We live in a chaotic world. The needs and the demands on each of us seem incredibly high even if we are in theory retired. We feel that we are stretched too thin, too tired, and are nearly at our breaking point. We look out in our world and we do have compassion for those in need but the need seems beyond our ability to offer any real assistance. I am right there with you, I too am tired, I feel like there is often nothing that can be done, yet feel an urging within me to do more to assist the community, to encourage my family, and to encourage our meeting. There are people in our community who sleep at night under bridges, people that may not have eaten a meal in days. While at ministry conference several people including my son, James, went out to talk with some of these people in Wichita. We may believe that that this is not an issue here around this meeting, but we would be wrong because just this week I saw one of those broken people outside a restaurant just a few blocks from here, just down the street from where we live and where we worship.

“You give them something to eat.” This is what Jesus told his disciples, think about that. Has, over the course of time, this command changed? Does Jesus no longer have compassion on the sick, the hurting, or the hungry? But, you might say we do not have enough. We barely have enough for ourselves, and our closest family and friends. This is like saying all we have are five loaves and two fish. In our wisdom we hold ourselves back. In our wisdom we miss the miraculous.

It was when the little was brought to Jesus that the multitude was fed. It was when the disciples were obedient with the insignificant that they were able to see the miraculous. We can get caught in the trap of insignificance, this binds us and keeps us from our calling to share the gospel keeping us from experiencing the kingdom on earth as it is in heaven, but why? When the disciples brought the bread and fish to Jesus, He blessed them and the earth produced bread for all to eat their fill. The seeds Jesus needs to bring the kingdom of God to this community are already here. Those seeds are found in the stories of our lives, in our pockets, and in our houses. They are found in our kitchens, and in our cars. They are found in this meetinghouse and in our future. Yes it seems insignificant. We are a small church, we are a small denomination, but when we bring what we have to Jesus he can produce bread out of the earth.

As we enter into this time of open worship, let us each imagine this scene. Imagine the feelings you might have as one of those disciples looking out at the crowd, knowing that the need is far greater than your abilities. Imagine that meager and insignificant basket of food in your hands as Jesus tells you to give that vast crowd something to eat. What is the feeling you have? Now imagine the blessing being said over that basket by your dearest and closest friend, and him handing you a piece of bread to hand out to the others. Then another and yet another? Imagine the scene of five thousand families sitting in that deserted uninhabitable place eating their fill from a basket you knew would only provide enough for one person. Imagine. We have what we need to do far more than feeding a crowd if we only believe that Jesus will be able to take what we have to offer and produce bread out of the earth. The only question yet to ask is…do you believe…do you trust…do you entrust that Jesus can and will continue to take the insignificant and make it extraordinary?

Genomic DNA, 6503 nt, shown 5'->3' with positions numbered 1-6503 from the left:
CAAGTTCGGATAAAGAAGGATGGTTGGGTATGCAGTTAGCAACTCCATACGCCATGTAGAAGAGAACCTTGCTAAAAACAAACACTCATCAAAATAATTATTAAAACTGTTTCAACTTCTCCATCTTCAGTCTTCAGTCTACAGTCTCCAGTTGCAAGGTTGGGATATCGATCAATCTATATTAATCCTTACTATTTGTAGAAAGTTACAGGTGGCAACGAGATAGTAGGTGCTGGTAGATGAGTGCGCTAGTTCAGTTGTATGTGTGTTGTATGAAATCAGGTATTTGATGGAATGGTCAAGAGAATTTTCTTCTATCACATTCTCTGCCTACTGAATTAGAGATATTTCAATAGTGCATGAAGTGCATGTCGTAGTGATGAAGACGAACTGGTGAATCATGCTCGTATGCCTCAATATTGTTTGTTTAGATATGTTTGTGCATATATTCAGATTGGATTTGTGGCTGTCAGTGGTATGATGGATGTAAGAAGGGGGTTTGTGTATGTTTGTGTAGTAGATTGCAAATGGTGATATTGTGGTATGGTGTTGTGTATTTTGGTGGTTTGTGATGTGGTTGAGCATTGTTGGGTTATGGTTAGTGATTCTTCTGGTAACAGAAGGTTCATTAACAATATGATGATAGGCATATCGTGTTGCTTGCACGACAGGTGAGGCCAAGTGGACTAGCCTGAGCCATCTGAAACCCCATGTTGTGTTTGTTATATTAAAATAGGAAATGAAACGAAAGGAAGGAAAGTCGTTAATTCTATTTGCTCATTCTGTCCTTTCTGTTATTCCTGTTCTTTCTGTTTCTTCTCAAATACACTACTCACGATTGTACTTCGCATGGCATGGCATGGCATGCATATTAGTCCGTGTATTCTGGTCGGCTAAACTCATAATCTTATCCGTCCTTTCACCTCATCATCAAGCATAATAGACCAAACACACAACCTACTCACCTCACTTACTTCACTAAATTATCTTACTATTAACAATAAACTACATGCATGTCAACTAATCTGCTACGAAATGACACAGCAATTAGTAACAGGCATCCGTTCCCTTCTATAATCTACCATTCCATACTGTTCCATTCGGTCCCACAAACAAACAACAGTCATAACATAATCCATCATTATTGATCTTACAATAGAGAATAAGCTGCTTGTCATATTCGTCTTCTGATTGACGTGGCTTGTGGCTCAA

[1] Freeman, J. M., & Chadwick, H. J. (1998). Manners & customs of the Bible (p. 441). North Brunswick, NJ: Bridge-Logos Publishers.

About jwquaker

I’m sure everyone wants to know who I am…well if you are viewing this page you do. I’m Jared Warner and I am a pastor or minister recorded in the Evangelical Friends Church Mid America Yearly Meeting. To give a short introduction to the EFC-MA, it is a group of evangelical minded Friends in the Missouri, Kansas, Oklahoma, Texas, and Colorado. We are also a part of the larger group called Evangelical Friends International, which as the name implies is an international group of Evangelical Friends. For many outside of the Friends or Quaker traditions you may ask what a recorded minister is: the short answer is that I have demistrated gifts of ministry that our Yearly Meeting has recorded in their minutes. To translate this into other terms I am an ordained pastor, but as Friends we believe that God ordaines and mankind can only record what God has already done. More about myself: I have a degree in crop science from Fort Hays State University, and a masters degree in Christian ministry from Friends University. Both of these universities are in Kansas. I lived most of my life in Kansas on a farm in the north central area, some may say the north west. I currently live and minister in the Kansas City, MO area and am a pastor in a programed Friends Meeting called Willow Creek Friends Church.


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Meal at 6pm
Bible Study at 7pm
Bible Study at 10am
Meeting for Worship 11am